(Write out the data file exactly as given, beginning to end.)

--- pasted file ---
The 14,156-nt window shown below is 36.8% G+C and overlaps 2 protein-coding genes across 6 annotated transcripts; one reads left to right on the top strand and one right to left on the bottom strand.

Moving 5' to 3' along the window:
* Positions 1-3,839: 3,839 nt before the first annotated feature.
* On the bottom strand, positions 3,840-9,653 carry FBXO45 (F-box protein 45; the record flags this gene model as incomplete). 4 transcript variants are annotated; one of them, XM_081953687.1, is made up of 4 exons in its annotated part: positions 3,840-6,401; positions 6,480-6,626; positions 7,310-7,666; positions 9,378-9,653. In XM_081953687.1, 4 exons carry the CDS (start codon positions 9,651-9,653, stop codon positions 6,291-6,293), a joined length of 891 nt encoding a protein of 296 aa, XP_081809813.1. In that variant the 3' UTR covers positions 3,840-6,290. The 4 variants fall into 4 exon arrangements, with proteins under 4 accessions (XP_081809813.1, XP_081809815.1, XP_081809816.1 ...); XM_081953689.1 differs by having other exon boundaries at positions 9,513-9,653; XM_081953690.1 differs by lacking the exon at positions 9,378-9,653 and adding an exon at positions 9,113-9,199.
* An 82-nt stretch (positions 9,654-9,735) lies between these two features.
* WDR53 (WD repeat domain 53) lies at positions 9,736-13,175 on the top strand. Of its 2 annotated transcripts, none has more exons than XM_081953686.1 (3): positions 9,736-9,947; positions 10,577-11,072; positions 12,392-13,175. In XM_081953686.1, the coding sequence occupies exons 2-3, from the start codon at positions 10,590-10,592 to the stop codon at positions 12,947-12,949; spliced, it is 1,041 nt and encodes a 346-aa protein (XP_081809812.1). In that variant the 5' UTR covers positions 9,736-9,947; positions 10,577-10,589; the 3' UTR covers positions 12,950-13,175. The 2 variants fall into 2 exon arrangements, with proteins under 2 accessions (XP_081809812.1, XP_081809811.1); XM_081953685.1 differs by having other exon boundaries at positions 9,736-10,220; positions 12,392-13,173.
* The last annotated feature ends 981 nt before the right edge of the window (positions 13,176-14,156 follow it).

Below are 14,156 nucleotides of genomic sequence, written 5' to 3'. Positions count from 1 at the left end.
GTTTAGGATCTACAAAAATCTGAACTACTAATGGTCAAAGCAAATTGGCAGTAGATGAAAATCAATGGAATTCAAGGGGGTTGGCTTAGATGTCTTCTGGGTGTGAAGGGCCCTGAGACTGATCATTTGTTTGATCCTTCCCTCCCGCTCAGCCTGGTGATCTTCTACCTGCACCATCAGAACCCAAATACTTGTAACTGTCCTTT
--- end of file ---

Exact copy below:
The 14,156-nt window shown below is 36.8% G+C and overlaps 2 protein-coding genes across 6 annotated transcripts; one reads left to right on the top strand and one right to left on the bottom strand.

Moving 5' to 3' along the window:
* Positions 1-3,839: 3,839 nt before the first annotated feature.
* On the bottom strand, positions 3,840-9,653 carry FBXO45 (F-box protein 45; the record flags this gene model as incomplete). 4 transcript variants are annotated; one of them, XM_081953687.1, is made up of 4 exons in its annotated part: positions 3,840-6,401; positions 6,480-6,626; positions 7,310-7,666; positions 9,378-9,653. In XM_081953687.1, 4 exons carry the CDS (start codon positions 9,651-9,653, stop codon positions 6,291-6,293), a joined length of 891 nt encoding a protein of 296 aa, XP_081809813.1. In that variant the 3' UTR covers positions 3,840-6,290. The 4 variants fall into 4 exon arrangements, with proteins under 4 accessions (XP_081809813.1, XP_081809815.1, XP_081809816.1 ...); XM_081953689.1 differs by having other exon boundaries at positions 9,513-9,653; XM_081953690.1 differs by lacking the exon at positions 9,378-9,653 and adding an exon at positions 9,113-9,199.
* An 82-nt stretch (positions 9,654-9,735) lies between these two features.
* WDR53 (WD repeat domain 53) lies at positions 9,736-13,175 on the top strand. Of its 2 annotated transcripts, none has more exons than XM_081953686.1 (3): positions 9,736-9,947; positions 10,577-11,072; positions 12,392-13,175. In XM_081953686.1, the coding sequence occupies exons 2-3, from the start codon at positions 10,590-10,592 to the stop codon at positions 12,947-12,949; spliced, it is 1,041 nt and encodes a 346-aa protein (XP_081809812.1). In that variant the 5' UTR covers positions 9,736-9,947; positions 10,577-10,589; the 3' UTR covers positions 12,950-13,175. The 2 variants fall into 2 exon arrangements, with proteins under 2 accessions (XP_081809812.1, XP_081809811.1); XM_081953685.1 differs by having other exon boundaries at positions 9,736-10,220; positions 12,392-13,173.
* The last annotated feature ends 981 nt before the right edge of the window (positions 13,176-14,156 follow it).

Below are 14,156 nucleotides of genomic sequence, written 5' to 3'. Positions count from 1 at the left end.
GTTTAGGATCTACAAAAATCTGAACTACTAATGGTCAAAGCAAATTGGCAGTAGATGAAAATCAATGGAATTCAAGGGGGTTGGCTTAGATGTCTTCTGGGTGTGAAGGGCCCTGAGACTGATCATTTGTTTGATCCTTCCCTCCCGCTCAGCCTGGTGATCTTCTACCTGCACCATCAGAACCCAAATACTTGTAACTGTCCTTT